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Carrot on a Stick

Society and the Masterless Race

By C. Rommial ButlerPublished 2 years ago 4 min read
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Slaves almost always outnumber their masters, and throughout much of history could easily have overthrown them. However, revolt is always a long time coming. Why?

Slaves do not revolt for the same reason that their masters will not admit to wrongdoing: because the tumultuous change of circumstances, the upset of the established order, carries with it the possibility of a degradation of their quality of life, and even the possibility of total annihilation.

Quality of life? What quality of life could a slave possibly have? Like any individual, the slave is insulated within his or her subjective experience. The difference between an attempt at revolt and obeying their master is the difference between a beating and a little extra food from the master's table. Or, more ominous, the difference between life and death.

To the individual master, of course, it is the difference between free labor and having to do it his or herself. This explains the hypocrisy of slaveowners throughout history: the asinine circumlocutions used to justify their inhumane, undignified subjugation of living, breathing human beings while extolling the virtues of liberty among themselves.

Among groups, individuals tend to hang back and wait to see what the other individuals are going to do before risking their own positions. Often, they watch that first individual rush to his or her doom and cull from this story the moral that “There but for the grace of God go I”. At this point, they choose to abstain.

Later, after enough people work up the courage to form a group, the heroic sacrifice of that first individual is woven into a story that assuages the guilt of the cowardly. Conveniently and conspicuously omitted from the tale is the fact of their forerunners’ flaccid inaction at the critical moment. Extolled is the virtue of the sacrifice.

The masters see the suspicious, angry look of the gathering crowd. They see the danger of the mob rush, the crowd riot, the herd stampede. If they have read their Machiavelli and learned well the lesson of Constantine’s machinations at the Council of Nicaea, they will utilize the hero story that the crowd has fabricated.

“Yea, and verily,” the masters will cry, “but let us all follow the example of that brave individual's great sacrifice!” At which point the masters are no longer compelled to use force to coerce the slaves to do the labor but can rather convince the slaves to do it of their own free will by offering them some metaphysical justification, whether it be in the afterlife, or in the aftermath of some perceived act of social justice. The master pretends to be just another one among the crowd, lamenting the brave sacrifice of the hero, and promising it will not have been in vain. Reference poor Boxer in George Orwell's Animal Farm.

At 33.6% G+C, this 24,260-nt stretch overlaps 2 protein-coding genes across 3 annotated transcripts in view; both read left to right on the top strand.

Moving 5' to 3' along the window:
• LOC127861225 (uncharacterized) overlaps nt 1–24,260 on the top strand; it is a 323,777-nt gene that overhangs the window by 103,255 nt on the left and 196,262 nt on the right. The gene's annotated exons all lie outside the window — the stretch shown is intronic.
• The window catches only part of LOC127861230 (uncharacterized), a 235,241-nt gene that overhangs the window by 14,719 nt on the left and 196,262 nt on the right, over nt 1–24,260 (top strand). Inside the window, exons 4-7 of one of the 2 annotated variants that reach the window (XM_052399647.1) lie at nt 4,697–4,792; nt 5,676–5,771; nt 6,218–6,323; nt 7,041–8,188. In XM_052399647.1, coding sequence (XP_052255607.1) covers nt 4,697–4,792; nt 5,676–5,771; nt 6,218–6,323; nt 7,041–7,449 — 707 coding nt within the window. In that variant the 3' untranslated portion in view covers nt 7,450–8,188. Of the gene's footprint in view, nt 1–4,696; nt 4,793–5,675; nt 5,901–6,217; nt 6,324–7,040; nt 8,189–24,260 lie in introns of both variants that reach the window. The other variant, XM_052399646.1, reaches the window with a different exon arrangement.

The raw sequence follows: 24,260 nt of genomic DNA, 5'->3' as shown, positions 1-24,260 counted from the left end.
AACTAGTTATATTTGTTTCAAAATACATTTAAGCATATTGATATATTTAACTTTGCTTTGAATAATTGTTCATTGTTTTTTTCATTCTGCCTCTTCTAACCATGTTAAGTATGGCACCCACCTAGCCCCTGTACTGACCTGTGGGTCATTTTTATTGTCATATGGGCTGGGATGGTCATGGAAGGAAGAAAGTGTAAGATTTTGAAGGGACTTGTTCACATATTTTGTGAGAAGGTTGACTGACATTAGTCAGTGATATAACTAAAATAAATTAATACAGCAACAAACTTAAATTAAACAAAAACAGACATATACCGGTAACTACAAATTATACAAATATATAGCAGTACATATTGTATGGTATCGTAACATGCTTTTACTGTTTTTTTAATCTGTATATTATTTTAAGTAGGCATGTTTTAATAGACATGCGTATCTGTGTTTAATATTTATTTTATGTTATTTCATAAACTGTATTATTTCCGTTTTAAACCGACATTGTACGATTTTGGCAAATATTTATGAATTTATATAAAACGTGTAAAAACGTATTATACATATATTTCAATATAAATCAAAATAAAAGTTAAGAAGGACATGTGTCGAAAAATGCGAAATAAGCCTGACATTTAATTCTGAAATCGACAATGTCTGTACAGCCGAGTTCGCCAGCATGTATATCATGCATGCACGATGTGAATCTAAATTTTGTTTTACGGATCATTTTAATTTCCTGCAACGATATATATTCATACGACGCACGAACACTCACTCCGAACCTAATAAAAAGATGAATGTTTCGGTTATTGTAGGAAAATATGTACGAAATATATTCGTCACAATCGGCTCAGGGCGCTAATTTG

Yet whether through coercion or connivance, the master's fate is always tied to that of the slave, at which point one might conclude that there are no masters, only slaves.

To explore this concept of a masterless race, let us use the analogy of the ass and its rider.

The rider weighs the ass down with cargo so that he can ride the ass up the precarious path to the top of the mountain. The ass does not want to go, of course, and why should it? The rider must give it some incentive. He ties a carrot to the end of a string and ties the string to a long stick. He sits atop the ass and dangles the carrot before it. The ass moves to eat the carrot wherever the rider dangles it. Thus does the rider climb the mountain atop the cargo-laden ass.

The ass could have stayed at the base of the mountain and foraged its own food. But it climbs the whole way, ever chasing that carrot. Once it reaches the top, it is just another weary ass with a carrot. That’s the story of the “slave” in this parable, but what of the “master”?

The master gained the top of the mountain with all his cargo intact, but his will is that much more diminished. He has not mastered himself or the mountain. He has only mastered the ass. If he could not have made it to the top of the mountain or survived the rigors of higher altitudes without the ass or the cargo it carried, is he really master of anything?

Certainly not.

Why, then, does revolt inevitably occur? Sometimes the rider runs out of carrots. Sometimes, the ass is as tired of carrots as it is of climbing the mountain.

Extending this analogy back into the realm of purely human endeavor, it only stands to reason that after so many generations, the plump, lazy masters will render themselves blind and stupid through the lack of self-mastery, while the slaves must eventually gain insight into their advantage beneath the lackadaisical entitlement of the master.

Then the cycle repeats, the wheel turns, this time with the “slaves” on top and the “masters” on bottom. Revolution, they call it, and aptly so.

All the former slaves cannot remain atop the wheel for long, lest the wheel turns again too quickly. Power struggles ensue. Eventually, someone comes out on top, walking the wheel while the others fall again to be crushed beneath it.

Why should any of us want a place on the wheel?

Might we become the axle?

Could we escape the wheel altogether? One who accomplished such would be the true master, but I suppose it is lonely on the top of the mountain without a weary ass to feed.

humanity
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About the Creator

C. Rommial Butler

C. Rommial Butler is a writer, musician and philosopher from Indianapolis, IN. His works can be found online through multiple streaming services and booksellers.

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Nice work

Very well written. Keep up the good work!

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